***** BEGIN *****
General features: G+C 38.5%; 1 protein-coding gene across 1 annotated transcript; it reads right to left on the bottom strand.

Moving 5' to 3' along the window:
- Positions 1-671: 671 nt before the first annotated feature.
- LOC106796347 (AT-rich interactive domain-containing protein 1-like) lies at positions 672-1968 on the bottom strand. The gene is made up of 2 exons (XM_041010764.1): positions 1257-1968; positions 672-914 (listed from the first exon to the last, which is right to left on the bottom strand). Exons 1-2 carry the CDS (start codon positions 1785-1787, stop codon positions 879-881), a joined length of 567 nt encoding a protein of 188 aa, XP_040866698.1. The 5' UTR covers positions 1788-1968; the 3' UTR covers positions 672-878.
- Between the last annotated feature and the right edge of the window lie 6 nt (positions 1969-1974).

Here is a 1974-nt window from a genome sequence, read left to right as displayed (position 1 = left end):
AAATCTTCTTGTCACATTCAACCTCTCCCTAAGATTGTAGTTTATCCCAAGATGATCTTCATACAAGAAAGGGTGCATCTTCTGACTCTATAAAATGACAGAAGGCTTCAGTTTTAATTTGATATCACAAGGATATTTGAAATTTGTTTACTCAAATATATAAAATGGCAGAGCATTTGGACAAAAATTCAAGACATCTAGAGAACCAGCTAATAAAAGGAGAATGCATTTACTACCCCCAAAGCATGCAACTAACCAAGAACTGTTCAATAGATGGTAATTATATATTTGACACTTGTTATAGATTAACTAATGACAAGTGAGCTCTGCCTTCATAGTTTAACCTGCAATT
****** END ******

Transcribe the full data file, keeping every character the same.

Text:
General features: G+C 38.5%; 1 protein-coding gene across 1 annotated transcript; it reads right to left on the bottom strand.

Moving 5' to 3' along the window:
- Positions 1-671: 671 nt before the first annotated feature.
- LOC106796347 (AT-rich interactive domain-containing protein 1-like) lies at positions 672-1968 on the bottom strand. The gene is made up of 2 exons (XM_041010764.1): positions 1257-1968; positions 672-914 (listed from the first exon to the last, which is right to left on the bottom strand). Exons 1-2 carry the CDS (start codon positions 1785-1787, stop codon positions 879-881), a joined length of 567 nt encoding a protein of 188 aa, XP_040866698.1. The 5' UTR covers positions 1788-1968; the 3' UTR covers positions 672-878.
- Between the last annotated feature and the right edge of the window lie 6 nt (positions 1969-1974).

Here is a 1974-nt window from a genome sequence, read left to right as displayed (position 1 = left end):
AAATCTTCTTGTCACATTCAACCTCTCCCTAAGATTGTAGTTTATCCCAAGATGATCTTCATACAAGAAAGGGTGCATCTTCTGACTCTATAAAATGACAGAAGGCTTCAGTTTTAATTTGATATCACAAGGATATTTGAAATTTGTTTACTCAAATATATAAAATGGCAGAGCATTTGGACAAAAATTCAAGACATCTAGAGAACCAGCTAATAAAAGGAGAATGCATTTACTACCCCCAAAGCATGCAACTAACCAAGAACTGTTCAATAGATGGTAATTATATATTTGACACTTGTTATAGATTAACTAATGACAAGTGAGCTCTGCCTTCATAGTTTAACCTGCAATT